Your Church MUST Be Unique (Part 2)

Prayerfully consider the people the Lord has brought to your church. What does He want to accomplish in and through these people?

No matter the denomination, socio-economic makeup, ethnic mix, city or geographical region, a church must have Jesus as her foundation (1 Corinthians 3:11) and her chief cornerstone (Ephesians 2:19-21). At the same time, a local church is a unique expression of God’s church. Tim Keller speaks of the local church’s uniqueness in his book Center Church:

Church models are in one sense unavoidable. The spiritual gifts and callings of a congregation’s leaders, together with their social context … will necessarily mean every church tends to be naturally better at fulfilling some metaphors [of the church] and doing some kinds of ministry.

While the foundation of a church must not be unique, the culture and ministry practice must be, for at least three reasons:

1. The Local Community

Just as Christ stepped into our culture to rescue us, a church lives in a local community among people the Lord created and loves. A church on mission in her community is deeply connected to the needs, hurts and pains of the community. She listens, and her listening impacts how she serves and communicates. And because the needs in one community are unique and distinct from the needs in a different community, each local church should uniquely position her ministry to effectively serve the community.

Leadership implication: Love and listen to your local context. Realize that you lead a church in a local community surrounded by people the Lord, in His providence, has placed around your church.

2. The Passion of the Leaders

No matter a church’s system for “calling pastors and leaders,” God is the One who ultimately places leaders in different places of service. He is the One ultimately in charge, and He is the One who gives leaders gifts and passions to lead and serve His people. In time, a pastor’s (or team of pastors’) passion and focus should and will impact the culture of a local church. The more convinced a leadership team is on the specific mission and values of the church, typically the more pronounced the unique church culture is. If the leaders are all over the place without a clear sense of mission, the church will follow suit.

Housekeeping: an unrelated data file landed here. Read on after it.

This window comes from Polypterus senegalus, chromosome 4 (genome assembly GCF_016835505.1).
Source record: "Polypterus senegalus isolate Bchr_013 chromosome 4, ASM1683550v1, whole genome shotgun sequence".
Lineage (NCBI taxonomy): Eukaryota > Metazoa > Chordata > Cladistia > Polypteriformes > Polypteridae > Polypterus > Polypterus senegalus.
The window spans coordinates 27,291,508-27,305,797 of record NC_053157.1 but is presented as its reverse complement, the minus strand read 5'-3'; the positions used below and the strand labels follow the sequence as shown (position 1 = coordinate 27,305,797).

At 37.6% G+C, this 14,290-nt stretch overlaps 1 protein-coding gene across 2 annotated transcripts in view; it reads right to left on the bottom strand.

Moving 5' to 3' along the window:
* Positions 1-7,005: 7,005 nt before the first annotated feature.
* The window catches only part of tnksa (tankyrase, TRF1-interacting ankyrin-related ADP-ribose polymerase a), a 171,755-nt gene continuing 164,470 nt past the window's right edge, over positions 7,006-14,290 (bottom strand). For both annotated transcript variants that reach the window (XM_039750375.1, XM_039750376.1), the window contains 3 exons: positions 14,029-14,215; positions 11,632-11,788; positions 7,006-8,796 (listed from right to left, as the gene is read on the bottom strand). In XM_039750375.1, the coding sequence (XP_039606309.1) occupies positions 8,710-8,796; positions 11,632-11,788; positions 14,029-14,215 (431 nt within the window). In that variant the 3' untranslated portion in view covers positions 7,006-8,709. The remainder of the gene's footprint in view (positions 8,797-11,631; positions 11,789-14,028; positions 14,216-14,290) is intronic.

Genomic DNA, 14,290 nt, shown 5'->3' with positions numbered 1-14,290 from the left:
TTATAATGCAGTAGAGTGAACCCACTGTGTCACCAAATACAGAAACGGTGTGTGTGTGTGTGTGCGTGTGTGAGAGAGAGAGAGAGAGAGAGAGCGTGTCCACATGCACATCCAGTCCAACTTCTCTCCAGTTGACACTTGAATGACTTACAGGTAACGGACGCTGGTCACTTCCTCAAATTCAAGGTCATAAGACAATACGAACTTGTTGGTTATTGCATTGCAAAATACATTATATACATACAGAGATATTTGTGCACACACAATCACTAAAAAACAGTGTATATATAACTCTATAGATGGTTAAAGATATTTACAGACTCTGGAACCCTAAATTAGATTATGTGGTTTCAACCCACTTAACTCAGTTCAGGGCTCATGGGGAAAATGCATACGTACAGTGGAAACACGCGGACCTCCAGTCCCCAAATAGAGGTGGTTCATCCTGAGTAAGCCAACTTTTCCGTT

Leadership implication: Narrow your focus. How has the Lord gifted you (and your team) to serve? What is He calling you to do over the next several years in your context?

3. The Gifting of the Local Body

Pastors are not the only gifted ones in a local body. All men and women in the body of Christ are gifted by God to serve in the church and in the world. A church leader should pay attention to the people the Lord is bringing to the church. It is not by coincidence or accident. For example, if God is nudging a bunch of artists or a bunch of teachers or a bunch of students to a local church, what is He up to?

Leadership implication: Prayerfully consider the people the Lord has brought to your church. What does He want to accomplish in the body and in the community through these people?

Eric Geiger
Eric Geiger serves as the Vice President of the Church Resource Division at LifeWay Christian Resources. Prior to LifeWay, Eric served local churches, most recently investing eight years as the executive pastor of Christ Fellowship Miami. Eric received his doctorate in leadership and church ministry from Southern Seminary. He is also a teaching pastor and a frequent speaker and consultant on church mission and strategy. Eric authored or co-authored several books including the best selling church leadership book, "Simple Church." Eric is married to Kaye, and they have two daughters: Eden and Evie. During his free time, Eric enjoys dating his wife, playing with his daughters, and shooting basketball.